Grillmeier: As long as they don’t report on it, it simply doesn’t exist. It is the public’s eye that must not go blind there. Independent observers are needed on the ground. That is a fundamental right that must not be restricted.

I would not have thought possible this rapid dismantling of the rule of law that we have seen in the last year alone, in the courtrooms, but also in the freedom of the press.

But this is not only being done by the Greek government, it is also being done in full awareness by EU member states, who see this as the price of securing borders. Not only in Greece, but also on the Bosnian-Croatian border, on the Italian-French border, state actors intimidate the press, or the police prevent them from working.  So the field of work reflects the limbo in which the refugees find themselves, where lawlessness prevails.

Waiting for the next escalation

ECPMF: What risks does this change bring with it?

Grillmeier: There is incredible pressure on the people in the camps. The consequences of isolation are enormous. According to Doctors Without Borders, the psychological consequences of the camp conditions are more severe than ever before. For many refugees, the will to survive is becoming less and less due to the isolation.

Personally, I don’t feel threatened at the moment. But it was different last March, when we were attacked again and again, like many humanitarian workers and refugees, by right-wing extremist groups, which prevented us from working. I was attacked in the car or prevented from driving to the camp with stones and sticks. We got out of that situation okay, but the general atmosphere was tense. It was a flurry of activity. The frustration of the islanders exploded, many radical right-wing groups mobilised from all over Greece and to some extent other European countries. This resulted in great insecurity for weeks. Many left the island for security reasons. It’s different now and I can work and live there, also because there are still acts of great courage among the tireless islanders, who have been working in solidarity for years. Nevertheless, every upswing wears off once in a while, and you never know when the mood will change again.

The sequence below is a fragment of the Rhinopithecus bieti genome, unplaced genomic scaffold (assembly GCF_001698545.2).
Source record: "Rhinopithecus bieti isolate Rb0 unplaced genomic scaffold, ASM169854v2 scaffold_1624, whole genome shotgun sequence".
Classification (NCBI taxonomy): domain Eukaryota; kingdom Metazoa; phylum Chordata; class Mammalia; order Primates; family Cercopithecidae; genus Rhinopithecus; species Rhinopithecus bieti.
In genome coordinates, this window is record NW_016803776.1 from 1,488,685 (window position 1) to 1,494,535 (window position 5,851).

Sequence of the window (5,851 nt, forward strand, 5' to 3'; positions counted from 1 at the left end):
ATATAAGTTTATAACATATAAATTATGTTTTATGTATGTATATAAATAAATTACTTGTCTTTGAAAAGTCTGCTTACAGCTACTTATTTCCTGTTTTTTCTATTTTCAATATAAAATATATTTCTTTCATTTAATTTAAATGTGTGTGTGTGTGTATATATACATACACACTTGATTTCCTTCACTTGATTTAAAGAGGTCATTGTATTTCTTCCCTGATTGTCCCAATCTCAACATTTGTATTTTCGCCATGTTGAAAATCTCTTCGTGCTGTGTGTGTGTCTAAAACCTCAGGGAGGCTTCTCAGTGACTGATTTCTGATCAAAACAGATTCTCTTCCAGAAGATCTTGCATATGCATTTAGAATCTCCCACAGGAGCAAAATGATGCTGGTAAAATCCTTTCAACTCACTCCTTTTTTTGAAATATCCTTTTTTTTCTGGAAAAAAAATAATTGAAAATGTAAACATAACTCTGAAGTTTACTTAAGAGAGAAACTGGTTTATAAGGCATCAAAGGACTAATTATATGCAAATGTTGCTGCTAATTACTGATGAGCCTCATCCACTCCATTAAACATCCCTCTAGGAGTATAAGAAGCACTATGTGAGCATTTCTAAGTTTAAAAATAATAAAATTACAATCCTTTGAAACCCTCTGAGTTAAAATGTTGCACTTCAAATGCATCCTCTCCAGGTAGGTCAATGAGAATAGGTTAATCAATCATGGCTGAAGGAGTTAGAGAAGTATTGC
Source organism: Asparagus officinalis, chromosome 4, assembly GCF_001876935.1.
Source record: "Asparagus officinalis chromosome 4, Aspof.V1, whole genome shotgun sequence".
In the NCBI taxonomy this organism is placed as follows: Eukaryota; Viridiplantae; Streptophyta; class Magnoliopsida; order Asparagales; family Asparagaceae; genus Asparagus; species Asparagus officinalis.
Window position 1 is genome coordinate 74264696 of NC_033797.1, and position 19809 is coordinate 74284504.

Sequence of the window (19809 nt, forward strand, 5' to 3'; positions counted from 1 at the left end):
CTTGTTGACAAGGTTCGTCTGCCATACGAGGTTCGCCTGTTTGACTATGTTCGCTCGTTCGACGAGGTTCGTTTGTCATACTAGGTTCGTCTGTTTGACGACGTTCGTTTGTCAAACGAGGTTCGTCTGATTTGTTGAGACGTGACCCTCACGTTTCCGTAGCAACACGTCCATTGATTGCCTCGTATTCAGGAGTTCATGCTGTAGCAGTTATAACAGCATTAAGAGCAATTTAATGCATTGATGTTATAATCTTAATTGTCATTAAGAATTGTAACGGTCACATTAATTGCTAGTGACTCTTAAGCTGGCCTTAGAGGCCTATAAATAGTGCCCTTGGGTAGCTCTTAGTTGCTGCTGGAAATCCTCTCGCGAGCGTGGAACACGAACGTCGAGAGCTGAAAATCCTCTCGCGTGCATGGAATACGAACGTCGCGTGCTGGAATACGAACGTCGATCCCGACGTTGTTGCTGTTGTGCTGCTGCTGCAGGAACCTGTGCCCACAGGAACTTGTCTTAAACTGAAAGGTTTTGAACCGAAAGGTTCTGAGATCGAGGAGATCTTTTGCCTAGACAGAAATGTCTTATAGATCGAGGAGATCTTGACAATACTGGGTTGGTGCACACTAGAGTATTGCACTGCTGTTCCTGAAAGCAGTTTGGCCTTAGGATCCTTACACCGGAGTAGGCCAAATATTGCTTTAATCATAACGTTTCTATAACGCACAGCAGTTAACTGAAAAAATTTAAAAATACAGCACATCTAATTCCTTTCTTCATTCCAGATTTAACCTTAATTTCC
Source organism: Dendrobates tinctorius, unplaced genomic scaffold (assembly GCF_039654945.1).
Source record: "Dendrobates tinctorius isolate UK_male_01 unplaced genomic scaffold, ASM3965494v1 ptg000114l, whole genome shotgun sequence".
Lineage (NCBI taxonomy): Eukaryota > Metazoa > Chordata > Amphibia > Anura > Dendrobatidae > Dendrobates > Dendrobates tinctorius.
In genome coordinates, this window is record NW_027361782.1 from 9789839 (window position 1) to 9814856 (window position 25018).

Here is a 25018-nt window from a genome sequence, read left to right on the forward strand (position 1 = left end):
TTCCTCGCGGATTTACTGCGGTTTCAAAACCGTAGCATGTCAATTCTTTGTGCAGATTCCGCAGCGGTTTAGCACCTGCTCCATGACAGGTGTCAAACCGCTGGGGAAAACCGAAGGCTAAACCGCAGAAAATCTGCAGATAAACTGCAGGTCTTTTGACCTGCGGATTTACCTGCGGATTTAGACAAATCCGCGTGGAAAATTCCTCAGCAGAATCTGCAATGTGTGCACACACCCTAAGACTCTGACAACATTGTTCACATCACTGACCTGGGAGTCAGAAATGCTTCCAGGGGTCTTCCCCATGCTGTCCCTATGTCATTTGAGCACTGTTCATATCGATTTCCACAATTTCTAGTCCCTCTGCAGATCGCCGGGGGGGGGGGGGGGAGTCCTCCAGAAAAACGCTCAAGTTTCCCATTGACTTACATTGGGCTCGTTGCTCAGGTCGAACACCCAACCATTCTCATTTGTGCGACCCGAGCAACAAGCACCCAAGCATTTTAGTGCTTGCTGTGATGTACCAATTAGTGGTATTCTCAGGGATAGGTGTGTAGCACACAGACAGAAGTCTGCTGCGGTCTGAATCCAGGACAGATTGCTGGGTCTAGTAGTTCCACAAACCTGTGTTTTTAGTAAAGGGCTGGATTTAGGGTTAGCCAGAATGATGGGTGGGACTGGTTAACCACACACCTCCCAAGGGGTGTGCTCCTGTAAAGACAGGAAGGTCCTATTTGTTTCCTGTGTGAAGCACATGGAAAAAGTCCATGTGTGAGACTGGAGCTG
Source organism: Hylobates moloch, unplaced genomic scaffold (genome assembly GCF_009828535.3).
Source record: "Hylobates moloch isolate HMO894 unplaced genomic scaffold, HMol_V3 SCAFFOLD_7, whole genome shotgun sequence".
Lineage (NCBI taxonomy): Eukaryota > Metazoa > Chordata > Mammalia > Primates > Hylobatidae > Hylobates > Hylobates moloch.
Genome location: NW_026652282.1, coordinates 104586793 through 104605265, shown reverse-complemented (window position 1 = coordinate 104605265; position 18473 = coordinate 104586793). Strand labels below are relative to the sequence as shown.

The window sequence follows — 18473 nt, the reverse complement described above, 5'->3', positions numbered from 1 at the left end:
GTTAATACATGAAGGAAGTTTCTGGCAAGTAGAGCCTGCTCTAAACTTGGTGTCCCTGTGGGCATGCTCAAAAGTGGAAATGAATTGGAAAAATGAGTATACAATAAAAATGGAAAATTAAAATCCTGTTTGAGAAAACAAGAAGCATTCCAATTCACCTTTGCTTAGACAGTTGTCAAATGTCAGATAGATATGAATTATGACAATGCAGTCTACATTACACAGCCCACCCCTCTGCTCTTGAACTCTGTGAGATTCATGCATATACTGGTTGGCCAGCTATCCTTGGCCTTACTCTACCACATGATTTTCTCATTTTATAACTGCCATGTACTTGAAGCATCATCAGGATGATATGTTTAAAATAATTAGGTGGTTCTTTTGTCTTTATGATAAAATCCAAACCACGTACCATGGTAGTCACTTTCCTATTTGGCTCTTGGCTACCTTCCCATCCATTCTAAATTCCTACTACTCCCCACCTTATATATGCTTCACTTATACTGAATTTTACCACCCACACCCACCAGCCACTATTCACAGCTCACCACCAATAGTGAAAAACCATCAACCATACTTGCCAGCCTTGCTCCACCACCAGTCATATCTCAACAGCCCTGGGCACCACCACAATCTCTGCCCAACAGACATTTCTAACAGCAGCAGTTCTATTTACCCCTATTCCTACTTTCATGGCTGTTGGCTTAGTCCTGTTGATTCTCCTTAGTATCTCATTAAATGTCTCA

I still wouldn’t put on a press vest now and think that I’m protected by that, rather the opposite.

ECPMF: Which actor do you see as having a duty here to take measures to protect press freedom, and what measures could these be?

Grillmeier: In the final analysis, it is the Greek government, but above all the European member states, that must once again comply with EU law and a strong civil society that demands this.

In addition, it certainly helps if the editorial offices in Europe and also in Germany keep an eye on the hurdles that colleagues at the EU borders have to overcome in their work and make this a topic in their reporting.

This is true for Greece, but also to Bosnia and Herzegovina, Croatia, France, but also to reporters on rescue ships in the Mediterranean or countries with which the EU has concluded refugee agreements, such as Libya or Turkey. There are only a handful of journalists there who report continuously. If there were more, it would do us all a lot of good.

We should also work together more so that we have certain safety nets and don’t feel alone when we are arrested, for example, but the solidarity among us is already great.

Franziska Grillmeier (Copyright: Julian Busch)

Our interview partner

Franziska Grillmeier is a freelance journalist and reporter. Her focus is on political and social issues such as health care in war and crisis situations, international law, Middle East, migration and trauma.
She lives on the island of Lesvos, in Greece.